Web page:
Perez v. Guardian Equity Management, LLC

Filing 19

MEMORANDUM AND ORDER entered GRANTING 12 MOTION to Certify Class, DENYING 16 MOTION for Partial Summary Judgment.(Signed by Judge Lee H Rosenthal) Parties notified.(leddins, )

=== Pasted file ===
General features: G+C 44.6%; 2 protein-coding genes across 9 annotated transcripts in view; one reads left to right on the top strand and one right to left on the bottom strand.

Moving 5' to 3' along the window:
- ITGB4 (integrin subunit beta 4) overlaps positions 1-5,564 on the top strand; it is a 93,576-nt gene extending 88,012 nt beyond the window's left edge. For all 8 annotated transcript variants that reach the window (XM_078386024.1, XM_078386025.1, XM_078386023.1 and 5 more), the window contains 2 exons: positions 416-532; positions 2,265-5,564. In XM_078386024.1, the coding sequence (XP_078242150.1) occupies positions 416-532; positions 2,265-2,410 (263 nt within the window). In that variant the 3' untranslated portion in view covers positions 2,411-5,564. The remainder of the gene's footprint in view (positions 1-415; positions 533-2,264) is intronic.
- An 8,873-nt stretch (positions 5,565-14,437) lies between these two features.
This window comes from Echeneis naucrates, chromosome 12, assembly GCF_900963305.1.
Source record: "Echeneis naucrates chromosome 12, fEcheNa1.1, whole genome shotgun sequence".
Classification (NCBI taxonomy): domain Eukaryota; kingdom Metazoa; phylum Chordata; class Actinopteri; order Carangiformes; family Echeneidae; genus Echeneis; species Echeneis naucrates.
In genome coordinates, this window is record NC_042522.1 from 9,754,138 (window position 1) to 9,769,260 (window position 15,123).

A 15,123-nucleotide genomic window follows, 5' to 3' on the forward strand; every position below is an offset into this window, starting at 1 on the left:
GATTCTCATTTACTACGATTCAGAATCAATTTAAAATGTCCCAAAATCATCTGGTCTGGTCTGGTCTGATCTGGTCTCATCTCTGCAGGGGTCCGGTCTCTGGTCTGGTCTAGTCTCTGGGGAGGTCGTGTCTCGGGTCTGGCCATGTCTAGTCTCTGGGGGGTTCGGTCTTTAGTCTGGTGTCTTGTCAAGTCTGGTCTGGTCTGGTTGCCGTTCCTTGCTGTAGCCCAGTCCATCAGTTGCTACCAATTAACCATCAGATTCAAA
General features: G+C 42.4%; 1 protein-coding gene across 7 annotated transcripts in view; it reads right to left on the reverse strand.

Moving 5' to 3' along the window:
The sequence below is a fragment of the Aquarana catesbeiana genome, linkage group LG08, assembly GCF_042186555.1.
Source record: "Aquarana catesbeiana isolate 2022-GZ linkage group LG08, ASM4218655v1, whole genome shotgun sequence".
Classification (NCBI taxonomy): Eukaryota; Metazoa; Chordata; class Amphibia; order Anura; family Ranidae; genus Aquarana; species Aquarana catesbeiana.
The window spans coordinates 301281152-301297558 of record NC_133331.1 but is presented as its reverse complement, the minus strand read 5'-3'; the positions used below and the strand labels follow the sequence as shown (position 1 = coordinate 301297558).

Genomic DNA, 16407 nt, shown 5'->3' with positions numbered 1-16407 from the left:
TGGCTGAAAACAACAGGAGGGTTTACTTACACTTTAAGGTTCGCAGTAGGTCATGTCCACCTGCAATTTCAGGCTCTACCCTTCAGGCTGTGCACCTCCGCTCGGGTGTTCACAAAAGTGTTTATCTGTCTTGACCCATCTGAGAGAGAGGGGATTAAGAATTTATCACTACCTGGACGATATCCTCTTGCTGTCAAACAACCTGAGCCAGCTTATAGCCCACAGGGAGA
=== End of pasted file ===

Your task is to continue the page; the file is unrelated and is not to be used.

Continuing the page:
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IN THE UNITED STATES DISTRICT COURT FOR THE SOUTHERN DISTRICT OF TEXAS HOUSTON DIVISION ARTURO PEREZ, Plaintiff, v. GUARDIAN EQUITY MANAGEMENT, LLC, et al., Defendants. § § § § § § § § § § CIVIL ACTION NO. H-10-0196 MEMORANDUM AND ORDER Arturo Perez sued his employer, Guardian Equity Management, LLC (“GEM”), for violating the Fair Labor Standards Act, 29 U.S.C. § 201 et seq. Perez claims that he was not paid for overtime hours he worked and reported to his employer. He seeks conditional certification of a class of GEM employees working as the lead maintenance person at each of 11 apartment complexes managed by GEM. (Docket Entry No. 12). GEM responded, (Docket Entry No. 14), and Perez replied. (Docket Entry No. 15). GEM has also moved for summary judgment that it acted in good faith and that if it violated the FLSA, its violation was not willful. (Docket Entry No. 16). Perez responded, (Docket Entry No. 17), and GEM replied. (Docket Entry No. 18). Based on the record; the motions, responses, and replies; and the relevant law, GEM’s motion for summary judgment is denied, and Perez’s motion for conditional certification is granted. By August 1, 2011, GEM must disclose the names, current or last known addresses and telephone numbers, and dates of employment of the lead maintenance persons who worked for GEM in the last three years. By August 1, 2011, the parties must also submit a proposed form of notice. The 90 day opt-in period will begin when this court approves the form of notice. The reasons for these rulings are explained in detail below. I. Background GEM owns and operates 11 apartment complexes in Houston. Perez worked as a lead maintenance person at GEM’s Spring Forest Apartments for more than three years, ending on January 19, 2010. GEM’s lead maintenance employees are “responsible for supervising all on-site maintenance operations” at their complex and are “also required to serve on-call.” (Docket Entry No. 12, Ex. 4). The maintenance persons were hourly employees entitled to be paid overtime for time worked in excess of 40 hours in a work week. The apartment manager of the complex where Perez worked was Maria Roman, who in turn reported to Veronica Chavez, GEM’s district manager since 2007. Chavez supervised “managers and communities” at four of GEM’s apartment complexes. (Docket Entry No. 12, Ex. 2, at 13). During the time Perez worked, the method for hourly employees to record their time changed. For a time, employees recorded their time worked by punching a timecard in a machine. These records were “reviewed by each employee to make sure it was the hours they worked.” (Docket Entry No. 15, Ex. A, at 52). Every two weeks, Roman reviewed the signed timecards from employees at the Spring Forest complex and put the information into a computer-generated spread sheet. The computer record was then sent to Chavez to be used for payroll calculations. (Docket Entry No. 12, Ex. 2, at 47–48). Monina Mercado later took over Chavez’s payroll responsibilities. For some period, the time clock was not used and instead the employees manually wrote down their time worked, and the handwritten records were faxed to GEM’s corporate office. After Roman had worked at the complex for approximately a year, the system changed from paper punchcard to a computerized log. (Id. at 50–51). Employees would enter time records on the computer and Roman 2 would send the hours to the corporate office. Mercado never checked the spreadsheets sent to her by complex managers such as Roman to ensure their accuracy. (Docket Entry No. 16, Ex. B, at 19). Perez claims that he recorded his time correctly. (Docket Entry No. 14, Ex. G, at 54). Perez claims that in weeks when he worked overtime, Maria Roman changed his time records when she entered them into the computer to show that he had not worked overtime. (Docket Entry No. 12, Ex. 1, ¶ 8). Perez was the employee at the complex who worked the most overtime hours. He testified that Roman told him that Chavez had instructed her to limit overtime for the entire staff to eight hours in a two week period or “not to pay overtime,” and instead to offer compensatory time off. Roman would “change the time on the computer” to show that no overtime had been worked because she could only record a limited amount of overtime for all the employees. (Id., ¶ 9; Docket Entry No. 14, Ex. G at 55). Perez claims that “if we put like on 15 to 20 [overtime] hours, [Roman] said she is going to help me with one or two hours because she kn[e]w that I was working.” (Docket Entry No. 14, Ex. G at 54). Perez did not tell Chavez or other supervisors above Roman about the inaccuracies in his recorded hours or his problems receiving overtime pay. (Id. at 58). He testified that Roman knew the hours he worked, including the uncompensated overtime. Perez claims he was never given days off “because always something to do in the apartments, always.” (Docket Entry No. 14, Ex. G, at 56). He feared that he would be fired if he complained about the inaccurate reporting of his hours. Roman testified that on occasion, Perez forgot to clock in or out. On some occasions, she called him back to the office to have him record his time. But on these and other occasions, Roman simply wrote down the time Perez worked on the computerized spreadsheets according to her recollection. Even when he wrote down the time, she did not believe he did so accurately. (Docket 3 Entry No. 14, Ex. C at 34–37). There are some discrepancies between the time cards Perez punched and the spreadsheets Roman generated and sent to the corporate office. (Docket Entry No. 15, Ex. B). Roman testified that on multiple occasions, she reprimanded Perez verbally for failing to record his time properly. Roman admitted that she never issued a written reprimand or notified her supervisor, as company policy required. (Docket Entry No. 14, Ex. C, at 40). Roman claims that Chavez told her that “due to financial constraints Guardian did not want to pay for more than eight hours of overtime for an employee in a time period.” (Docket Entry No. 14, Ex. B, at 71). However, she testified that she was never told to change an employee’s time records if they worked in excess of that amount. Instead, she said that she enforced the company policy by monitoring employees “to make sure they never exceeded eight hours.” (Id. at 22). Roman also testified that Perez did not work more than eight hours of overtime in a two-week period without proper payment or without taking compensatory time off. (Id. at 72). Mercado and Chavez testified that they did not instruct Roman that GEM did not want to pay its employees overtime, and that such was not the company policy. However, employees were instructed that they needed to get approval from Chavez for more than 10 hours of overtime in any two-week pay period. (Docket Entry No. 12, Ex. 2 at 48–49; Docket Entry No. 14, Ex. B, at 16). Alternatively, employees could take time off to compensate for overtime they had already worked. (Docket Entry No. 14, Ex. C, at 75). Roman stated in her deposition that Chavez regularly encouraged Perez to take compensatory time off after he had accrued too much overtime. (Docket Entry No. 15, Ex. A, at 118). As noted, Perez disputes this testimony and instead asserts that there was always work he was required to do. 4 Perez sued GEM for violating the FLSA on January 21, 2010. Perez alleges that he was “required to work overtime in excess of 40 hours during each and every seven-day work week” during his employment for GEM. Perez claims that GEM “knowingly, willfully, or with reckless disregard” did not pay him for all his overtime work. He seeks back pay, liquidated damages, and attorneys fees and costs for three years of alleged FLSA violations. (Docket Entry No. 5, ¶¶ 1–29).1 GEM counterclaimed for theft, conversion, fraud, unjust enrichment, and breach of fiduciary duty. (Docket Entry No. 3 at ¶¶ 47–74). Perez requests conditional certification of a class of individuals who worked in the lead maintenance position at each of the 11 apartment complexes GEM managed during the relevant period. GEM argues that Perez has failed to show that the proposed class members are similarly situated. GEM also moved for summary judgment that there is no basis for certification as a collective action, that it acted in good faith, and that it committed no willful violation of the FLSA. Perez responded that genuine issues of material fact preclude summary judgment. The arguments are analyzed below. II. The Applicable Legal Standards A. Issuance of Notice and Conditional Certification The FLSA mandates that a covered employee be paid one and one half times the “regular rate” for hours worked beyond forty hours each week. 29 U.S.C. § 207(a)(1); Bay Ridge Operating Co. v. Aaron, 334 U.S. 446, 476 (1948); Houston Police Officers’ Union v. City of Houston, 330 F.3d 298, 300 (5th Cir. 2003); Garza v. Smith Int’l, Inc., Civ. A. No. C–10–100, 2011 WL 338819, 1 Perez also asserted a claim of unjust enrichment against GEM for its failure to reimburse him for the value of his tools lost in a fire at the apartment complex. (Id. at ¶¶ 47–53). He later withdrew this individual claim to pursue certification as a collective action. 5 at *1 (S.D. Tex. Feb. 2, 2011); Halford v. No Hope Logging, Inc., 727 F. Supp. 2d 523, 527 n.3 (S.D. Miss. 2010). Section 216(b) of the FLSA allows employees to proceed collectively. It provides: An action . . . may be maintained against any employer . . . by any one or more employees for and in behalf of himself or themselves and other employees similarly situated. No employee shall be a party plaintiff to any such action unless he gives his consent in writing to become such a party and such consent is filed in the court in which such action is brought. Id. Section 216(b) establishes an opt-in scheme under which plaintiffs must affirmatively notify the court of their intention to become parties to the suit. See Mooney v. Aramco Servs. Co., 54 F.3d 1207, 1212 (5th Cir. 1995). District courts have discretion in deciding whether to order notice to potential plaintiffs. See Hoffmann-La Roche Inc. v. Sperling, 493 U.S. 165, 170–71 (1989); Villatoro v. Kim Son Rest., L.P., 286 F. Supp. 2d 807, 808 (S.D. Tex. 2003). Notice does not issue unless a court conditionally certifies the case as a collective action. Courts recognize two methods to determine whether to authorize notice to similarly situated employees advising them of their right to join an FLSA collective action. These methods are the two-step Lusardi approach and the class action–based Shushan approach. See Lusardi v. Xerox Corp., 118 F.R.D. 351 (D.N.J. 1987); Shushan v. Univ. of Colo. at Boulder, 132 F.R.D. 263 (D. Colo. 1990). Most courts, including district courts in this circuit, use the “two-step ad hoc approach” as the preferred method for the similarly situated analysis, rather than the Rule 23 requirements. See, e.g., Maynor v. Dow Chemical, 671 F. Supp. 2d 902, 930–31 (S.D. Tex. 2009); Mielke v. Laidlaw Transit, Inc., 313 F. Supp. 2d 759, 762 (N.D. Ill. 2004) (stating that most courts have employed or implicitly approved the two-step method); Basco v. Wal-Mart Stores Inc., Civ. A. No. 00-3184, 2004 WL 1497709, at *4 (E.D. La. July 2, 2004); Villatoro v. Kim Son Restaurant, 6 L.P., 286 F. Supp. 2d 807, 810 (S.D. Tex. 2003); see also Grayson v. K Mart Corp., 79 F.3d 1086, 1096 n.12 (11th Cir. 1996) (noting that “the requirements for pursuing a § 216(b) class action are independent of, and unrelated to, the requirements for class action under Rule 23”); Mooney, 54 F.3d at 1217 (declining to mandate either theory); LaChapelle v. Owens-Ill., Inc., 513 F.2d 286, 288 (5th Cir. 1975) (finding a fundamental difference between Rule 23 class actions and FLSA collective actions). “Lusardi and its progeny are remarkable in that they do not set out a definition of ‘similarly situated,’ but rather they define the requirement by virtue of the factors considered in the [two-stage] analysis.” Mooney, 54 F.3d at 1213. The first step of analysis is the “notice stage,” in which the district court decides whether to issue notice to potential class members. See id. at 1213–14. The court’s decision at this stage is often based only on the pleadings and affidavits that have been submitted. Id. “Because the court has minimal evidence, this determination is made using a fairly lenient standard, and typically results in ‘conditional certification’ of a representative class” that provides potential class members with notice and the opportunity to opt in. Id. at 1214 n.8. Even this lenient standard appears to require substantial allegations that potential members “were together the victims of a single decision, policy, or plan.” Id. (citing Sperling v. Hoffman-La Roche, Inc., 118 F.R.D. 392, 407 (D.N.J. 1988)). At this stage, a plaintiff must make a minimal showing that: (1) there is a reasonable basis for crediting the assertion that aggrieved individuals exist; (2) those aggrieved individuals are similarly situated to the plaintiff in relevant respects given the claims and defenses asserted; and (3) those individuals want to opt in to the lawsuit. See Prater v. Commerce Equities Mgmt. Co., No. H-07-2349, 2007 WL 4146714, at *4 (S.D. Tex. Nov. 19, 2007); Simmons v. T-Mobile USA, Inc., No. H-06-1820, 2007 WL 210008, at *5 (S.D. Tex. Jan. 24, 2007). A factual 7 basis for the allegations is needed to satisfy the first step. See Hall v. Burk, No. Civ. 301CV2487H, 2002 WL 413901, at *3 (N.D. Tex. Mar. 11, 2002) (stating that “[u]nsupported assertions of widespread violations are not sufficient to meet Plaintiff’s burden.”); see also Haynes v. Singer Co., 696 F.2d 884, 887 (11th Cir. 1983). At the first stage, there must be a showing of “some identifiable facts or legal nexus [that] bind the claims so that hearing the cases together promotes judicial efficiency.” Barron v. Henry Cnty. Sch. Sys., 242 F. Supp. 2d 1096, 1103 (M.D. Ala. 2003) (citing Sheffield v. Orius Corp., 211 F.R.D. 411, 416 (D. Or. 2002)); see also Basco, 2004 WL 1497709, at *5 (quoting Heagney v. European Am. Bank, 122 F.R.D. 125, 127 (E.D.N.Y. 1988) (stating that certification is appropriate when some factual nexus binds the named plaintiffs and potential class members as victims of a particular alleged policy or practice)). “A court may deny plaintiffs’ right to proceed collectively if the action arises from circumstances purely personal to the plaintiff, and not from any generally applicable rule, policy, or practice.” England v. New Century Fin. Corp., 370 F. Supp. 2d 504, 507 (M.D. La. 2005); see also Barron, 242 F. Supp. 2d at 1104 (“[T]he mere fact that violations occurred cannot be enough to establish similarity, as that would not ultimately be sufficient to establish a pattern and practice without a showing that the violations were more than sporadic occurrences.”). If a court conditionally certifies a class, the action proceeds as a collective action during discovery. See Mooney, 54 F.3d at 1214. The second stage typically occurs when discovery is largely complete and the defendant moves to “decertify” the conditionally-certified class. See id.; Lusardi, 118 F.R.D. at 359. At that point, the court makes a factual determination as to whether there are similarly situated employees. Id. If the district court finds that the claimants are similarly situated, the collective action may proceed. See Mooney, 54 F.3d at 1214; Basco, 2004 WL 8 1497709, at *3. If the court decertifies the class, the opt-in plaintiffs are dismissed without prejudice and the original plaintiffs proceed on their individual claims. England, 370 F. Supp. 2d at 508. In some cases, when “discovery is largely complete and the matter is ready for trial,” the court combines the two steps of the Lusardi analysis when determining if a proposed class should be certified. Mooney, 54 F. 3d at 1214; Basco, 2004 WL 1497709 at *4; Pfohl v. Farmers Ins. Grp., No CV-03-3080 DT (RCX), 2004 WL 554834, at *2–3 (C.D. Cal. Mar. 1, 2004). Basco, 2004 WL 1497709 at *8; Mooney, 54 F. 3d at 1213 n. 7, citing Lusardi, 188 F.R.D. at 359. In this case, however, there is scant information about how other lead maintenance persons working under different managers were compensated for overtime work. The discovery that has been conducted is properly considered in determining whether to issue notice and conditionally certify a collective action. Without more information about the relevant similarities and differences between class members, this court cannot perform the step-two analysis. This case is appropriately considered under the first stage. Many courts have stated that putative class members need only show that they were affected by a common policy, plan, pattern, or practice to satisfy the “similarly situated” inquiry at the first step. See, e.g., O’Brien v. Ed Donnelly Enters., Inc., No. 2:04–CV–00085, 2006 WL 3483956, at *3 (S.D. Ohio Nov. 30, 2006) (citations omitted) (“Plaintiffs must demonstrate that the Defendants had a common policy or plan in violation of the FLSA that negatively impacted the original and optin Plaintiffs.”); England, 370 F. Supp. 2d at 507 (a court may refuse to allow plaintiffs to proceed collectively if the action arises from circumstances purely personal to the plaintiffs and not from any generally applicable rule, policy, or practice); Gjurovich v. Emmanuel’s Marketplace, Inc., 282 F. Supp.2d 91, 95–97 (S.D.N.Y. 2003) (citations omitted) (a plaintiff must allege a common policy or 9 plan and establish a sufficient factual nexus between his situation and the situation of the proposed classed members); Bonilla v. Las Vegas Cigar Co., 61 F. Supp.2d 1129, 1139 n.6 (D. Nev. 1999) (“In order to be similarly situated, the action must not be distinct and specific to individual plaintiffs; rather, there must be some general policy or practice.”). A plaintiff need only demonstrate a reasonable basis for the allegation that a class of similarly situated persons exists. Lima v. Int’l Catastrophe Solutions, Inc., 493 F. Supp. 2d 793, 798 (E.D. La. 2007). A common policy is not necessarily required and uniformity is clearly not necessary. “[T]he ‘similarly situated’ requirement of § 216(b) is more elastic and less stringent than the requirements found in Rule 20 (joinder) and Rule 42 (severance) [,so] a unified policy, plan, or scheme of discrimination may not be required to satisfy . . . § 216(b).” Grayson, 79 F.3d at 1095; see also Falcon v. Starbucks Corp., 580 F. Supp. 2d 528, 534–35 (S.D. Tex. 2008) (collecting cases). B. The Summary Judgment Standard Summary judgment is appropriate if no genuine issue of material fact exists and the moving party is entitled to judgment as a matter of law. FED. R. CIV. P. 56(a). “The movant bears the burden of identifying those portions of the record it believes demonstrate the absence of a genuine issue of material fact.” Triple Tee Golf, Inc. v. Nike, Inc., 485 F.3d 253, 261 (5th Cir. 2007) (citing Celotex Corp. v. Catrett, 477 U.S. 317, 322–25 (1986)). If the burden of proof at trial lies with the nonmoving party, the movant may satisfy its initial burden by “‘showing’ — that is, pointing out to the district court — that there is an absence of evidence to support the nonmoving party’s case.” See Celotex, 477 U.S. at 325. While the party moving for summary judgment must demonstrate the absence of a genuine issue of material fact, it does not need to negate the elements of the nonmovant’s case. Boudreaux v. Swift Transp. Co., 402 F.3d 536, 540 (5th Cir. 2005) (citation 10 omitted). “A fact is ‘material’ if its resolution in favor of one party might affect the outcome of the lawsuit under governing law.” Sossamon v. Lone Star State of Tex., 560 F.3d 316, 326 (5th Cir. 2009) (quotation omitted). “A genuine issue of material fact exists when the evidence is such that a reasonable jury could return a verdict for the nonmoving party.” Quality InfusionCare, Inc. v. Health Care Serv. Corp., 628 F.3d 725, 728 (5th Cir. 2010) (quoting Gates v. Tex. Dep’t of Protective & Regulatory Servs., 537 F.3d 404, 417 (5th Cir. 2008)). “If the moving party fails to meet [its] initial burden, the motion [for summary judgment] must be denied, regardless of the nonmovant’s response.” United States v. $92,203.00 in U.S. Currency, 537 F.3d 504, 507 (5th Cir. 2008) (quoting Little v. Liquid Air Corp., 37 F.3d 1069, 1075 (5th Cir. 1994) (en banc)). When the moving party has met its Rule 56(a) burden, the nonmoving party cannot survive a summary judgment motion by resting on the mere allegations of its pleadings. The nonmovant must identify specific evidence in the record and articulate how that evidence supports that party’s claim. Baranowski v. Hart, 486 F.3d 112, 119 (5th Cir. 2007). “This burden will not be satisfied by ‘some metaphysical doubt as to the material facts, by conclusory allegations, by unsubstantiated assertions, or by only a scintilla of evidence.’” Boudreaux, 402 F.3d at 540 (quoting Little, 37 F.3d at 1075). In deciding a summary judgment motion, the court draws all reasonable inferences in the light most favorable to the nonmoving party. Connors v. Graves, 538 F.3d 373, 376 (5th Cir. 2008). “Where the record taken as a whole could not lead a rational trier of fact to find for the non-moving party, there is no ‘genuine issue for trial.’” Matsushita Electric Indus. Co. v. Zenith Radio Corp., 475 U.S. 574, 587 (1986) (quoting First Nat’l Bank of Ariz. v. Cities Serv. Co., 391 U.S. 253, 289 (1968)). III. Analysis 11 A. The Motion for Conditional Certification Perez asserts, and the defendant does not dispute, that the lead maintenance persons had similar duties and responsibilities. The issue is whether there was a common policy with respect to compensation for overtime. Perez asserts that there was a company policy of limiting overtime, which was communicated to his manager and resulted in her recording and transmitting inaccurate information on the number of hours he worked to avoid paying overtime. Perez asserts that he could not take compensatory time for the uncompensated overtime hours because there was too much work at the complex. He also testified that there were no accurate records showing how much compensatory time he was entitled to take. GEM asserts that its written policy was to pay for overtime hours worked. GEM asserts that it required employees who worked more than 10 hours of overtime in a work week to obtain advance permission to do so, but that all overtime hours worked and recorded were properly compensated. GEM asserts that a collective action cannot be certified because if a practice existed at the apartment complex where Perez worked to deny him overtime pay, it was limited to that complex. GEM asserts that Roman continuously allowed Perez to misrecord his time and violated company policy by not issuing written reprimands or other discipline. In short, GEM asserts that any problems Perez experienced in obtaining proper overtime compensation — and GEM appears to acknowledge that there are disputed facts material to determining whether these problems existed — were problems personal to him because of the manager at the complex where he worked. Perez submitted an affidavit in which he testified that the direction Chavez gave Roman about limiting overtime to eight hours in a two-week time period for the entire staff of each apartment complex was communicated to all the managers, not just Roman. Perez testified that 12 Roman followed this directive when she misrecorded his time so that it did not reflect overtime hours that would exceed the limit imposed by the company. Perez also testified that he has spoken with lead maintenance men at other GEM apartment complexes, including Clearbrook Apartments, Plaza Del Sol Apartments, and the Villagio Apartments, and they complained to him that they routinely worked more than 40 hours per week and were not paid overtime. (Docket Entry No. 17, Ex. 1). In this case, the issue is not merely whether there was a single explicit policy governing compensation. The issue is whether there was a common practice of deviating from the policy. Perez has presented evidence that there was a practice of deviating from the express written policy at the complex where he worked. He has also presented the required showing that the directive to deviate from the written policy came from corporate management and was not merely communicated to the manager of the apartment complex manager where he worked. The similar complaints voiced by lead maintenance persons at other apartment complexes supports his allegation. Yaklin v. W-H Energy Servs., Inc., No. CV C-07-422, 2008 WL 1989795, at *1 (S.D. Tex. May 2, 2008) (finding that an affidavit that “fail[ed] to discuss the job responsibilities and payment provisions of his allegedly similarly situated peers” did not weigh in favor of certification); Prater, 2007 WL 4146714 at *2 (“The putative class members in a FLSA collective-action suit must be similarly situated in terms of job requirements and similarly situated in terms of payment.”); compare Harper v. Lovett’s Buffet, Inc., 185 F.R.D. 358, 363 (M.D. Ala. 1999) (limiting the class to one location because “Plaintiffs have not made a showing that any hourly wage employee at any of Defendant's restaurants, other than at the restaurant in Dothan where the named, individual Plaintiffs and the individuals who have filed Notices of Consent to be a Party Plaintiff worked, was subjected to 13 employment practices which potentially violated the FLSA”). It is undisputed that GEM had a company policy of requiring each manager to assemble and prepare time records that were sent to a central corporate payroll director, and that this director did not check or verify the time reports that were sent to her. See Gonzalez v. Ridgewood Landscaping, Inc., No. H-09-CV-2992, 2010 WL 1903602 *6 (S.D. Tex. May 10, 2010) (finding that potential plaintiffs were similarly situated because they alleged a uniform company policy of not paying overtime, which was administered at different sites by individual supervisors who all reported to the same payroll director.). Perez has made the requisite showing of a common policy to satisfy the first stage of collective action certification. The final question under the first stage of the analysis is whether evidence shows that other aggrieved employees would want to join the class. “[A] plaintiff must do more than show the mere existence of other similarly situated persons, because there is no guarantee that those persons will actually seek to join the lawsuit.” Parker v. Rowland Express, Inc., 492 F. Supp. 2d 1159, 1165 (D. Minn. 2007). Perez has identified other lead maintenance men with similar complaints, but has indicated that some would be hesitant to join the suit out of fear of losing their jobs. Although Perez has not conclusively made a showing of interest in the case, courts have often relaxed the interest requirement in similar circumstances. Perez faces the problem of a work environment that offered little contact with other potential plaintiffs, which limits his ability to contact them about the suit without the information that defendants refused to disclose in discovery. See Detho v. Bilial, No. 07-CV-2160, 2008 WL 2962821, at *3 (S.D. Tex. Jul. 29, 2009) (characterizing the issue as a “chicken and egg” problem); accord Harris v. Vector Mktg. Corp., 716 F. Supp. 2d 835, 838 (N.D. Cal. 2010); Davis v. Westgate Planet Hollywood Las Vegas, LLC, No. 2:08-CV-00722-RCJ-PAL, 14 2009 WL 102735, at *12 (D. Nev. Jan. 12, 2009). Perez testified that to the extent he is able to contact other potential class members, he has been told that they fear retaliation. Cf. Prater, 2007 WL 4146714, at *8 (finding interest to opt-in among potential additional plaintiffs although no affidavits were submitted, and noting that allegations of retaliation were relevant to the analysis of that factor). Perez to has made a sufficient showing under the circumstances of his employment. The motion for conditional certification is granted. The motion for summary judgment is denied to the extent it asks this court to find that certification is unwarranted. B. Willfulness and Good Faith GEM argues that there is no evidence of a willful violation and that the record demonstrates, as a matter of law, that it acted in good faith. Willfulness affects the statute of limitations. If a violation is not willful, the limitations period is two years. 29 U.S.C. § 255(a). The limitations period extends to three years if the employee can show the employer’s violation was willful. Id. A violation is willful if the employer “‘knew or showed reckless disregard for . . . whether its conduct was prohibited by the statute.’” Singer v. City of Waco, Tex., 324 F.3d 813, 821 (5th Cir. 2003) (quoting McLaughlin v. Richland Shoe Co., 486 U.S. 128, 133 (1988)). The plaintiff bears the burden of showing a willful FLSA violation. Id.; see also Samson v. Apollo Res., Inc., 242 F.3d 629, 636 (5th Cir. 2001) (“Generally, a plaintiff suing under the FLSA carries the burden of proving all elements of his or her claim.”). Willfulness is a different concept from “good faith.” Stokes v. BWXT Pantex, LLC, No. 10-10470, 2011 WL 1664670, at *2 (5th Cir. May 4, 2011) (per curiam) (unpublished) (citing cases). An employer bears the burden of showing good faith to avoid mandatory liquidated damages under the FLSA. Id. A finding of willfulness precludes a finding 15 of good faith. Singer, 324 F.3d at 823 (citing Heidtman v. Cnty. of El Paso, 171 F.3d 1038, 1042 (5th Cir. 1999)); Lee v. Coahoma Cnty., Miss., 937 F.2d 220, 226 (5th Cir. 1991). GEM first argues that it did not violate the FLSA because Perez failed to notify it of his overtime hours. The FLSA requires an employer to pay overtime if it possessed actual or constructive knowledge of the employee’s overtime work. Newton v. City of Henderson, 47 F.3d 746, 748 (5th Cir. 1995). If an employer knows its employee worked overtime, it must pay overtime wages “even if the employee does not make a claim for the overtime compensation.” Id. (quoting Forrester v. Roth’s I.G.A. Foodliner, Inc., 646 F.2d 413, 414 (9th Cir. 1981)). Perez testified that he submitted correct time records and that he was not paid. To the extent it is unclear how overtime Perez worked, that does not require summary judgment. “It is . . . a fundamental precept of the FLSA that an employee ‘should not be denied [recovery] because proof of the number of hours worked is inexact or not perfectly accurate.’” Monroe v. FTS USA, LLC, 763 F. Supp. 2d 979, 989 (W.D. Tenn. 2011) (quoting Mendez v. Bray, 618 F. Sup. 579, 587 (W.D. Mich. 1985)); see also Ting Yao Lin v. Hayashi Ya II, Inc., No. 08-CV-6071, 2009 WL 289653, at *3 (S.D.N.Y. Jan. 30, 2009) (“In the absence of rebuttal by defendants, plaintiffs’ recollection and estimates of hours worked are presumed to be correct.”). GEM is not entitled to summary judgment that it owes Perez no overtime compensation. GEM relies on its written policy stating that it will pay overtime compensation for hours worked in excess of 40 hours in a work week to show that it committed no willful violation and acted in good faith. This policy does not, however, require summary judgment because the evidence suggests that GEM violated its policy. Chao v. Gotham Registry, Inc., 514 F.3d 280, 288–89 (2d Cir. 2008); Monroe, 763 F. Supp. 2d at 991 (citing Reich v. Dep’t of Conservation & Natural Res., 16 28 F.3d 1076, 1083 (11th Cir. 1994)); cf. 29 C.F.R. § 785.13 (“[I]t is the duty of the management to exercise its control and see that the work is not performed if it does not want it to be performed. . . . The mere promulgation of a rule against such work is not enough. Management has the power to enforce the rule and must make every effort to do so.”). Perez testified that he submitted correct time records but was not paid overtime for all the hours he worked beyond 40 in a work week because Chavez had instructed Roman to limit the number of hours of overtime reported. Perez’s testimony that his timesheets were routinely altered to deny him overtime presents a genuine issue for trial on willfulness. See Monroe, 763 F. Supp. 2d at 991–92 (denying summary judgment when there was evidence that supervisors altered time records even though corporate policy required paying overtime rates for hours worked in excess of 40 in a work week). Because there is a fact issue on willfulness, there is also a fact issue on good faith. See, e.g., Singer, 324 F.3d at 823. IV. Conclusion GEM’s motion for summary judgment is denied. Perez’s motion for conditional certification is granted. This court conditionally certifies a class consisting of: All individuals employed by GEM in the lead maintenance position at any time within the last three years. By August 1, 2011, GEM must provide the plaintiffs with the names, current or last known addresses and telephone numbers, and dates of employment of all lead maintenance men who worked for GEM at any time within the last three years. 17 Also by August 1, 2011, the parties must submit a proposed notice. The 90-day opt-in period will begin when this court approves the form of notice. SIGNED on July 7, 2011, at Houston, Texas. ______________________________________ Lee H. Rosenthal United States District Judge 18